By Chevi Rabbit, Local Journalism Initiative Reporter
(ANNews) – In a poignant discussion, Lori Deets, a resilient advocate for safe and affordable housing, sheds light on the challenges within Canada’s housing market. As a Sixties Scoop survivor and a committed member of The Pan-Canadian Voice for Women’s Housing (PCVWH), Deets emphasizes the urgent need to redefine housing as a fundamental human need.
“I believe that treating housing as a commodity has significantly harmed our country,” Deets states, underscoring the adverse effects of viewing housing primarily as an investment tool, exacerbating inequalities and making housing increasingly unattainable for many Canadians.
Participating in the 2023 PCVWH conference in Ottawa last year, Deets joined forces with prominent figures like Marie Houle, the Federal Housing Advocate at The Canadian Human Rights Commission, and Romy Bowers, CEO of CMHC. The event aimed to provide a platform for diverse voices, including women, gender-diverse individuals, and Indigenous women, to address ongoing housing issues.
“It’s not just about home ownership; it’s about creating communities where people can heal and belong,” Deets passionately emphasizes, highlighting the importance of community-building within housing policies.
Deets draws attention to the impact of corporations and affluent individuals acquiring housing stock, leading to unavailability and unaffordability, particularly affecting Indigenous and marginalized communities. Her advocacy calls for more inclusive housing policies that cater to the diverse needs of communities.
“The stark truth is that rental opportunities often hinge on factors like skin colour, creating a barrier for many,” acknowledges Deets. “As an Indigenous woman and a single mother, the persistent concern revolves around potential discrimination tied to both ethnicity and family status.”
“Without a home, leading a fulfilling life becomes an insurmountable challenge,” adds Deets, who faces personal challenges as a single mother navigating the rental market.
“And when you’re out there, it’s really hard. You’ve got to be out there talking to everyone,” she adds, emphasizing the daunting reality of seeking safe and affordable housing.
“And when you know, the terrible fact is that most people won’t rent to you based on your skin colour,” exposing the systemic challenges and harmful stereotypes created by society on Indigenous women.
“Now that I have more of an understanding of systemic racism, biases, and discrimination, I can kind of put some barriers up to protect myself, but it’s still really hard,” Deets reflects, acknowledging the resilience required to navigate a system marked by discrimination.
“The ongoing battle is demoralizing. Like everyone else, I yearn for nothing more than a secure place to call home.”
“Surviving in Canada is stressful when you don’t have a stable home,” said Deets.
“As a Sixties Scoop Survivor, I have more than one set of parents,” she reveals, shedding light on the intergenerational harm that Canada has created, perpetuated, and inflicted.
Despite being Indigenous on their ancestral lands, Canada has failed to facilitate homeownership for its Indigenous populations, depriving them of the opportunity to build generational wealth like their non-Indigenous counterparts.
“I have friends [who are] non-Indigenous, who are able to buy their homes -usually because their parents help them,” Deets shares, offering a glimpse into the disparities faced by different demographics.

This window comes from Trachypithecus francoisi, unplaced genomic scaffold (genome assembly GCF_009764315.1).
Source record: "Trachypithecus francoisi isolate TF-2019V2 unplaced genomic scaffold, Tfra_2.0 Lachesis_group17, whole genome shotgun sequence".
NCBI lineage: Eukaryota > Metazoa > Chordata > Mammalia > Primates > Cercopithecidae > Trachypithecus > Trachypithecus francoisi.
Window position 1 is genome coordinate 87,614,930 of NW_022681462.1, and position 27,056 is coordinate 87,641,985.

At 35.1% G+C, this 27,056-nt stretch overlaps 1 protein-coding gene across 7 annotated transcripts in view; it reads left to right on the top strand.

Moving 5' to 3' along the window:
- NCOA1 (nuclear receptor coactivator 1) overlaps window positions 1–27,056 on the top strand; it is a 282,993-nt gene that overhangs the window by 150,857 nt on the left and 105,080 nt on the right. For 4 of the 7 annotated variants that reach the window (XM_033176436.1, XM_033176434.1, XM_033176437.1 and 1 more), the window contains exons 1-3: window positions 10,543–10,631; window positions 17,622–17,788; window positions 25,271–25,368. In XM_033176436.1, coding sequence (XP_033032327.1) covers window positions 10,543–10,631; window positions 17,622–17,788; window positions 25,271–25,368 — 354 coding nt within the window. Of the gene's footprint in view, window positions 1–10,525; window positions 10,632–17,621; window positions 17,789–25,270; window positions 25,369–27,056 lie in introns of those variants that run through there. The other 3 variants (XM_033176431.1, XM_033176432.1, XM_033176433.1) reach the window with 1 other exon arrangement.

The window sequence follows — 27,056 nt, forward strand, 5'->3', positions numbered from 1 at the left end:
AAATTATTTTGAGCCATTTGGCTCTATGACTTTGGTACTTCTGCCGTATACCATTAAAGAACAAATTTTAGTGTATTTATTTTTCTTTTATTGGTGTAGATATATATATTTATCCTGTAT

The recent PCVWH conference in Ottawa delved into the financialization of Canada’s housing market. Many Canadians whose ancestors migrated to Canada have been able to obtain land. A comprehensive report authored by Martine August for the Office of the Federal Housing Advocate revealed the adverse effects of financialization on housing.
‘Summary Report for the Office of the Federal Housing Advocate,’ delves into the detrimental effects of financialization on Canada’s housing. Examining aspects like the 2008 crisis, Single Family Rentals, and seniors’ housing trends, the report urges a call to action for inclusive and equitable policies. It underscores the pressing need for collaborative efforts to rectify systemic housing issues, providing a clarion call for a more just and inclusive housing landscape.
Integral to PCVWH, the Federal Housing Advocate’s role involves making recommendations to improve housing laws, policies, and programs. PCVWH gives Deets a voice and a platform to connect with many other women facing challenges from diverse backgrounds, and also on reserve women like elder Lavenia Schug. PCVWH is a national project advocating for inclusive housing policies and has been actively driving change since 2017.
Deets says she feels “that society doesn’t think I, as an Indigenous woman can own a home.” There are harmful stereotypes placed on many Indigenous women, she adds, and its these stereotypes that harm, not just Indigenous women but all women. She says, “It’s hard when even my own family thinks that way; it’s the essence of projection.”
Deets ends the interview by saying that ideas like “Land Back” are great but need to have a solid plan behind the idea that’s realistic for Canadian Mortgage Housing Corporation (CMHC) to understand, “CHMC isn’t there yet; they don’t understand Land Back. This is why I didn’t bring the idea up while I was in Ottawa. I could tell they would not understand the concept.”
According to LandBack.Org, ‘Landback’ is a movement that has existed for generations with a long legacy of organizing and sacrifice to get Indigenous Lands back into Indigenous hands. Currently, there are ‘Landback’ battles being fought all across Turtle Island, to the north and the south.
Deets also says initiatives like the PCVWH are crucial as they connect lived expertise to leaders in the Canadian housing industry. For more information on PCVWH, check out www.pcvwh.ca.